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  1. #1

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    One of my better group shots....

    This is an image that was taken with a #10 Cirkut camera in Harbin China in 1985.

    The entrance to the Harbin Boiler factory seemed like a great place to do a quick pan shot of a small group of Chinese people in front of very awkward signage typical of the time. It was the end of September and late in the day. The sky was yellow from all the burning coal that really made your eyes water. Anyhow, just as I was ready, a huge steam whistle signaled time for ten thousand boiler makers to quit work and exit through the main gate that I was blocking with my camera gear.

    The camera took about 40 seconds to pan. People in the back moving to the left side of the image are squished and people going to the right are very much stretched. I thought the photo was going to be a mess and didn't develop the image for about six months but boy was I surprised.

    This photo is big (9.5 inches by 55 inches) because it is a contact print.

    The image included is way too small and soft because of the file size limitation, But here is a link to a bigger version on my own website.

    www.RonKleinPhotos.com/Harbin.html

    or here for a even bigger version

    www.RonKleinPhotos.com/Harbinbigger.html

    Hopefully you can see the big version and let me know what you think.

    thanks

    Ron Klein
    Juneau, Alaska
    Attached Thumbnails Attached Thumbnails HarbinChinabig.jpg  
    Last edited by panoramic; 10-07-2008 at 09:50 AM. Click to view previous post history.

  2. #2
    bobwysiwyg's Avatar
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    Nice shot! I was able to view both with no problems. I'd like to try my hand at pans some day.
    WYSIWYG - At least that's my goal.

    Portfolio-http://apug.org/forums/portfolios.php?u=25518

  3. #3
    David A. Goldfarb's Avatar
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    Nice. How do you contact print something this size and filter the light source for color? Is it neg or slide? And what are the logistics of processing the film and the print?
    flickr--http://www.flickr.com/photos/davidagoldfarb/
    Photography (not as up to date as the flickr site)--http://www.davidagoldfarb.com/photo
    Academic (Slavic and Comparative Literature)--http://www.davidagoldfarb.com

  4. #4

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    Very, very nice! Thanks for sharing it.

    Richard Wasserman

  5. #5

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    Color printing of cirkuts is easier than you think.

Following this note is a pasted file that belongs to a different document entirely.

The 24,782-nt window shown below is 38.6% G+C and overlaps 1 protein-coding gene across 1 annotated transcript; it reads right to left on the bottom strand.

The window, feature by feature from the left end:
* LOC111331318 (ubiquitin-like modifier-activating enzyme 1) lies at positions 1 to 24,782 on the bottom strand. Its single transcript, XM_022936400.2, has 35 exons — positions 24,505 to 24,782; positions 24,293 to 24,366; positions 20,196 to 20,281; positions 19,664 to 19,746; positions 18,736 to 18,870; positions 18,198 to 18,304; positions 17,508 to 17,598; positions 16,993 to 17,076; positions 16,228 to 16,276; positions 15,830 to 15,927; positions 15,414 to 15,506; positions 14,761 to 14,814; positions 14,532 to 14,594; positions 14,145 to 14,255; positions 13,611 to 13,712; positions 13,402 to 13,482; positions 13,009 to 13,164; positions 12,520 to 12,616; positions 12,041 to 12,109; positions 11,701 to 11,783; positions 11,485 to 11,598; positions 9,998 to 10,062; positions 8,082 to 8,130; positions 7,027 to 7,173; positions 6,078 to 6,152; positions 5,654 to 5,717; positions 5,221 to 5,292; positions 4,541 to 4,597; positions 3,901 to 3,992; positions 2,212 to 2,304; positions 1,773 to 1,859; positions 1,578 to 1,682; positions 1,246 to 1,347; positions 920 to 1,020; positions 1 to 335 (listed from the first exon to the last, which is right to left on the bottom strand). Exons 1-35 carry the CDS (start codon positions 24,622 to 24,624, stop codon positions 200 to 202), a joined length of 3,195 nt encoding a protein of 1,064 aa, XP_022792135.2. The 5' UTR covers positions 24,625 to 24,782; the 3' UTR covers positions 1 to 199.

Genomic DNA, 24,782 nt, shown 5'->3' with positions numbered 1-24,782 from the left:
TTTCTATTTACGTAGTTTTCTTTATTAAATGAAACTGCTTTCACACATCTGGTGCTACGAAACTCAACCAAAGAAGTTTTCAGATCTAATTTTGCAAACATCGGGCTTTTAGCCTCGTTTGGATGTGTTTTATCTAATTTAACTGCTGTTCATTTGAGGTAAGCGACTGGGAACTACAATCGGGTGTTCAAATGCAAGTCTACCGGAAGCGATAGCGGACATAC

Light source is four coffee cans with light bulbs inside and 6 inch color gels over them. The lights are pointed up to the ceiling that is painted white so it softly puts filtered color light to the negative. And please, don't say it won't work because of the four different light bulbs burning at a slightly different color etc. I've heard this from a lot of "professionals" but done it this way for over twenty five years and it works just fine.

    The four lights can be shifted, turned off individually, or grouped to balance out the amount needed, sometimes I make tinfoil reflectors to put extra light in a small area for burning. You can even use different filter colors at opposite ends of the negative to help balance the print. The dodging part is done with masking. Sometimes I use mylar overlays and with careful shading I can lighten just eyeballs in a group shot of 500 people if needed.

    I've seen guys use enlargers for their light source, but that doesn't put out enough light and makes for long exposures. My average exposure is 2.5 - 3.5 seconds and I print full rolls of Fuji paper (275 feet) with a roller feed take-up device I made. It takes about 20 minutes to expose all the paper then it is processed in a roller transport Kreonite.

    I'll talk about film developing later, it's even easier.

    Hope this helps

    Ron

  6. #6

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    Wow... I'm struggling with 7x17. Can't imagine the logistics involved. My hat is off to you. If it wasn't an intentional composition, it must have been a very big smile when you saw the result.

  7. #7

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    What a beautiful shot.

    I always figured the reason you don't see more artistic effects in Cirkut shots is price of film, and fear of wasting an exposure to an "experiment." But yours is an absolutely gorgeous photo.

    Thanks too for the color info. It doesn't sound terribly hard, but I can see I have much to learn.

  8. #8

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    Real good, I’m interested in how you process your film as well.

    Thanks for sharing.

  9. #9
    wilsonneal's Avatar
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    Really interesting image. Thanks for sharing.

  10. #10

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    I loved seeing this image when you showed it at the NAPA IAPP convention. All the the photos you showed were great, and that was my absolute favorite among them, and still think about it. I love the way some people are blurred as they go about their business, and others stopped for the shot, but also that it is so clearly a wonderful view of the everyday scene in china at that time. The print was just amazing!

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